Saturday, October 06, 2007

Why Howard Hampton and the NDP Deserve Your Support on Wednesday

Now that the irksome issue of public funding for faith based schools is off the table and Conservative leader John Tory is suffering from a self-inflicted wound on that score, it is time for progressive voters to decide whom to support. The big, bad wolf of a return to Mike Harris’ party, even in the form of John Tory’s Little Red Riding Hood, is not at the door. No one needs to vote Liberal to keep the beast at bay.

Does Dalton McGuinty deserve the votes of progressive Ontarians?

I think not. Under Liberal rule, Ontario has continued to veer in the direction of a society that is ever more divided between the rich and the rest. While McGuinty can claim to have slowed the Common Sense Revolution launched by Mike Harris, he has not halted and reversed it. The Liberals have talked a good line about education, health care, the environment and the cities and have delivered little. Class sizes are too large, the erosion of public health care continues in the form of new private hospitals, no serious environmental plan has been implemented, and our cities are falling into disrepair and are in desperate new of a reformed tax system. It is all well and good for Dalton McGuinty to point toward major public transit schemes for the future. But he has wasted the past four years.

While the Liberals slowed the march toward higher tuition fees, the reprieve is over, and fees are going up again. Many of my students cannot afford to attend university full-time. We are tilting back toward the days when universities were preserves of the well-to-do.

Ontario needs a truly progressive government.

Howard Hampton is the leader to deliver it. He combines sanity with dogged determination and the NDP has its programmatic priorities right. When Hampton says that no one in Ontario should be expected to work for less than $10 an hour, who can disagree? It is a disgrace that McGuinty is prepared to wait three more years to raise the minimum wage to that level. How can anyone take seriously the wailing business interests, their pockets bulging with profits, who claim they will be grievously wounded by an immediate rise in the minimum wage? Only the most supine of governments would buy into this theory that Ontario’s problem is that the poor have too much money and the rich don’t have enough.

On the environment, Hampton has unveiled a plan that emphasizes conservation and renewable energy. The alternative to it is huge new investments in nuclear power, the route both the Liberals and the Conservatives would be bound to take.

On education, Hampton alone is committed to saving the public school system which is presently suffering a slow death because of inadequate funding. And he alone understands that the next few years will determine whether post-secondary education is to be open to everyone or simply the privileged.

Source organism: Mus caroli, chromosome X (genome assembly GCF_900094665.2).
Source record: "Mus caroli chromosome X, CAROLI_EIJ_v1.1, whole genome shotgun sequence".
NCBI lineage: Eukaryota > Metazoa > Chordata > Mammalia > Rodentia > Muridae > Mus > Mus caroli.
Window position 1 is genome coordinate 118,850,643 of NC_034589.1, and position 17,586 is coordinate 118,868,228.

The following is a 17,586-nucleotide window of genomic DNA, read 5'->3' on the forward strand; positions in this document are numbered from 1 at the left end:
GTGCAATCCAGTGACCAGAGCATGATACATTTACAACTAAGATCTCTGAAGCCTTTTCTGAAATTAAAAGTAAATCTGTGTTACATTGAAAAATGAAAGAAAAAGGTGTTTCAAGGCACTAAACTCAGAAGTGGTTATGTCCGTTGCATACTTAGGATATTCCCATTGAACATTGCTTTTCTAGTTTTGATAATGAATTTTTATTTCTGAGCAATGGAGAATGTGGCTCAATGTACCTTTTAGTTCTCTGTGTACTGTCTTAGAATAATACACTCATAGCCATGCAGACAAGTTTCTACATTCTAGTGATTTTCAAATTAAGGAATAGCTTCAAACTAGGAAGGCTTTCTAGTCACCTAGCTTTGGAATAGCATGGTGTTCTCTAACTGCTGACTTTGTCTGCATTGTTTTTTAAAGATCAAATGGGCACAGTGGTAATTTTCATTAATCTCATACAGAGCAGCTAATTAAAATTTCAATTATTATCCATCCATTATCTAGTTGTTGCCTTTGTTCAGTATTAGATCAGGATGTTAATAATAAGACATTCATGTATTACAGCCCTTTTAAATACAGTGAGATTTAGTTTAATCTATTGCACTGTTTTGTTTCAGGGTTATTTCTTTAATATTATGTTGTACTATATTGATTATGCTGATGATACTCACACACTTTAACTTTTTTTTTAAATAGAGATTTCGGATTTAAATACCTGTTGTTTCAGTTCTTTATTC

Hampton has also looked into the future, beyond the economic sheen of the moment and understands the grave threat to Ontario’s manufacturing sector. The province is losing tens of thousands of manufacturing jobs. The centre of heavy manufacturing is being dangerously hollowed out. To those, such as McGuinty and Tory, who believe that the market is always right, there is no real concern about this. A job lost in one sector will be replaced in another they think. When the debt-ridden US economy is forced to go through a period of purging---and that time is not far off---Ontario is going to be hit with an economic sledge hammer. We need political leaders who know that only foolish people let their basic industries collapse. A stronger NDP after election day will give our industrial cities and workers a much needed voice.

The NDP leader was right the other day to challenge the jaded media of the province for failing to think about the problems of the people who are not having it so good. Seniors in shabby retirement homes and children living below the poverty line in immigrant families don’t get a lot of attention from newspapers and broadcasters who have moved so far to the right that they have little in common with the concerns and thinking of most Ontarians.

Howard Hampton brings the debate back to the realities of the lives of the majority of the population. He deserves to be premier after October 10. Failing that, we need him in place heading up a powerful caucus that could force a minority Liberal government to match its rhetoric with deeds.

11 comments:

janfromthebruce said...

That's right. McGuinty said, promised on 2003 he would fix the funding formula. He did not. He tinkered around the edges, provided one-time grants, let boards cut programs, and than bought labour peace. Bottom line, that money didn't go to kids, most boards will use it to get out of the red.
Bottom line - stated to boards he would REVIEW the flawed funding formula in 2010 - not fix but review.
So all that talk about fixing Harris' funding formula was not on.

Mark Francis said...

It's not whether or not these are progressive ideas which deserve attention, it's whether or not the NDP, if they were in power, would actually follow through.

Their "platform" this time around is non-existent. Implementing what they are talking about appears to be extremely expensive, and yet, I've not seen a costing plan from the NDP. It's easy to promise what you know you'll never have to deliver.

Many Ontarians have not forgotten the fiscal mess the Tories left for the Liberals. Some of us still remember the fiscal mess the NDP left us, which is what lead Ontario to voting Harris in.

Rae's government promised much progress as well, and failed to deliver.

I like dippers on a personal level, and carry many of the same torches (My wife and I have kids, are living on inadequate OSAP while I still work, have one child in full-time daycare and we are tenants), but the party just isn't viable and its policy promises don't tend to survive scrutiny.

janfromthebruce said...

Their municipal policy was lauded by the Toronto Star and by an opinion writer in this weeks paper.
As for the context of the Rae govt, let's see the Liberal Peterson govt said the books were in the black but of course, they lied and were not.
Rae and the NDP got the opportunity to govern during the worst recession since the depression. Every provincial govt was in deficit, including Liberal and/or conservative govts alike. The federal govt of conservative was also in deficit. Funny how the NDP got singled out.